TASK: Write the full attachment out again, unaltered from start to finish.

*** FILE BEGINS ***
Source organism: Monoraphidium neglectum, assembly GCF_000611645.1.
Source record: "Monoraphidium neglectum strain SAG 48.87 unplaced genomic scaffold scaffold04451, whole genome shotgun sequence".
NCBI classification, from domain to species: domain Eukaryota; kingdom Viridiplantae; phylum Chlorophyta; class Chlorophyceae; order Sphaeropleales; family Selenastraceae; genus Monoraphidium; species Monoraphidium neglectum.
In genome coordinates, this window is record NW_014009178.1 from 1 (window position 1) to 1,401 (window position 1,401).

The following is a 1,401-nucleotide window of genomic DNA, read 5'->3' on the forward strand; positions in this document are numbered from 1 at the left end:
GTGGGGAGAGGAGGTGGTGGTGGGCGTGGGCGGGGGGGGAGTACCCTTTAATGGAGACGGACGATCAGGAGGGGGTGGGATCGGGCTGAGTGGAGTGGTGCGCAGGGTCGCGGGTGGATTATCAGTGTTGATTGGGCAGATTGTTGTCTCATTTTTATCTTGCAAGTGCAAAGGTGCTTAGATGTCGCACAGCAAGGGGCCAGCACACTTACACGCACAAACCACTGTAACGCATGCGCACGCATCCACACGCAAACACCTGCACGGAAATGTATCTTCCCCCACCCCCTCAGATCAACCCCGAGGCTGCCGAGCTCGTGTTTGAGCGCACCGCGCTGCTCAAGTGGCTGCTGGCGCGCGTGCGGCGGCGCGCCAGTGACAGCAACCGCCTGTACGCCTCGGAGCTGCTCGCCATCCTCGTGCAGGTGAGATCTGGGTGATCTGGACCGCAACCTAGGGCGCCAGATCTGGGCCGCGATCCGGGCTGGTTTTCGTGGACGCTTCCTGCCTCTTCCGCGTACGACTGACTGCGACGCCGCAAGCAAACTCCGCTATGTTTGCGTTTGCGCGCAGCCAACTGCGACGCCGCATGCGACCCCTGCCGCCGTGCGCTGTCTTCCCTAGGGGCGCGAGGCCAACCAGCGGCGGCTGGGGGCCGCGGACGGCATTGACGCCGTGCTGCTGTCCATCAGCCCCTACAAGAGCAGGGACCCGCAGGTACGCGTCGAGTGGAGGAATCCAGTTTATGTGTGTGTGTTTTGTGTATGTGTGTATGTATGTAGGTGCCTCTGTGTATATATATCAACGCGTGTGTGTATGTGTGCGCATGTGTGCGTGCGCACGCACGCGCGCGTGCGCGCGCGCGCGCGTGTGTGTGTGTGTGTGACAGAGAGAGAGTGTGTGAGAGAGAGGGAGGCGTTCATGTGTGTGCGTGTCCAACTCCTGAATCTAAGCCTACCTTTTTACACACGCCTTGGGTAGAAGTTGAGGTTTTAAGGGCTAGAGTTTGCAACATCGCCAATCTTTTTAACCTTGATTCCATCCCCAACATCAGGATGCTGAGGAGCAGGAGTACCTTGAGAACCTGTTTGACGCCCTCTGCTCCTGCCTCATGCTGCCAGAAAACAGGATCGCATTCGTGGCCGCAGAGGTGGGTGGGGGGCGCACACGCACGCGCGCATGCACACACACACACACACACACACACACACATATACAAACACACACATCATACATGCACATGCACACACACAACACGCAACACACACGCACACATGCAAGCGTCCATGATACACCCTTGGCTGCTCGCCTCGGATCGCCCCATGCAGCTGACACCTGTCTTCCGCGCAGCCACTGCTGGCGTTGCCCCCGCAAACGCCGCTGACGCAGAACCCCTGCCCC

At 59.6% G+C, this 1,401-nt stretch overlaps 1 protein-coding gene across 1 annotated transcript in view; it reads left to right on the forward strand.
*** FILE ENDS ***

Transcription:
Source organism: Monoraphidium neglectum, assembly GCF_000611645.1.
Source record: "Monoraphidium neglectum strain SAG 48.87 unplaced genomic scaffold scaffold04451, whole genome shotgun sequence".
NCBI classification, from domain to species: domain Eukaryota; kingdom Viridiplantae; phylum Chlorophyta; class Chlorophyceae; order Sphaeropleales; family Selenastraceae; genus Monoraphidium; species Monoraphidium neglectum.
In genome coordinates, this window is record NW_014009178.1 from 1 (window position 1) to 1,401 (window position 1,401).

The following is a 1,401-nucleotide window of genomic DNA, read 5'->3' on the forward strand; positions in this document are numbered from 1 at the left end:
GTGGGGAGAGGAGGTGGTGGTGGGCGTGGGCGGGGGGGGAGTACCCTTTAATGGAGACGGACGATCAGGAGGGGGTGGGATCGGGCTGAGTGGAGTGGTGCGCAGGGTCGCGGGTGGATTATCAGTGTTGATTGGGCAGATTGTTGTCTCATTTTTATCTTGCAAGTGCAAAGGTGCTTAGATGTCGCACAGCAAGGGGCCAGCACACTTACACGCACAAACCACTGTAACGCATGCGCACGCATCCACACGCAAACACCTGCACGGAAATGTATCTTCCCCCACCCCCTCAGATCAACCCCGAGGCTGCCGAGCTCGTGTTTGAGCGCACCGCGCTGCTCAAGTGGCTGCTGGCGCGCGTGCGGCGGCGCGCCAGTGACAGCAACCGCCTGTACGCCTCGGAGCTGCTCGCCATCCTCGTGCAGGTGAGATCTGGGTGATCTGGACCGCAACCTAGGGCGCCAGATCTGGGCCGCGATCCGGGCTGGTTTTCGTGGACGCTTCCTGCCTCTTCCGCGTACGACTGACTGCGACGCCGCAAGCAAACTCCGCTATGTTTGCGTTTGCGCGCAGCCAACTGCGACGCCGCATGCGACCCCTGCCGCCGTGCGCTGTCTTCCCTAGGGGCGCGAGGCCAACCAGCGGCGGCTGGGGGCCGCGGACGGCATTGACGCCGTGCTGCTGTCCATCAGCCCCTACAAGAGCAGGGACCCGCAGGTACGCGTCGAGTGGAGGAATCCAGTTTATGTGTGTGTGTTTTGTGTATGTGTGTATGTATGTAGGTGCCTCTGTGTATATATATCAACGCGTGTGTGTATGTGTGCGCATGTGTGCGTGCGCACGCACGCGCGCGTGCGCGCGCGCGCGCGTGTGTGTGTGTGTGTGACAGAGAGAGAGTGTGTGAGAGAGAGGGAGGCGTTCATGTGTGTGCGTGTCCAACTCCTGAATCTAAGCCTACCTTTTTACACACGCCTTGGGTAGAAGTTGAGGTTTTAAGGGCTAGAGTTTGCAACATCGCCAATCTTTTTAACCTTGATTCCATCCCCAACATCAGGATGCTGAGGAGCAGGAGTACCTTGAGAACCTGTTTGACGCCCTCTGCTCCTGCCTCATGCTGCCAGAAAACAGGATCGCATTCGTGGCCGCAGAGGTGGGTGGGGGGCGCACACGCACGCGCGCATGCACACACACACACACACACACACACACACATATACAAACACACACATCATACATGCACATGCACACACACAACACGCAACACACACGCACACATGCAAGCGTCCATGATACACCCTTGGCTGCTCGCCTCGGATCGCCCCATGCAGCTGACACCTGTCTTCCGCGCAGCCACTGCTGGCGTTGCCCCCGCAAACGCCGCTGACGCAGAACCCCTGCCCC

At 59.6% G+C, this 1,401-nt stretch overlaps 1 protein-coding gene across 1 annotated transcript in view; it reads left to right on the forward strand.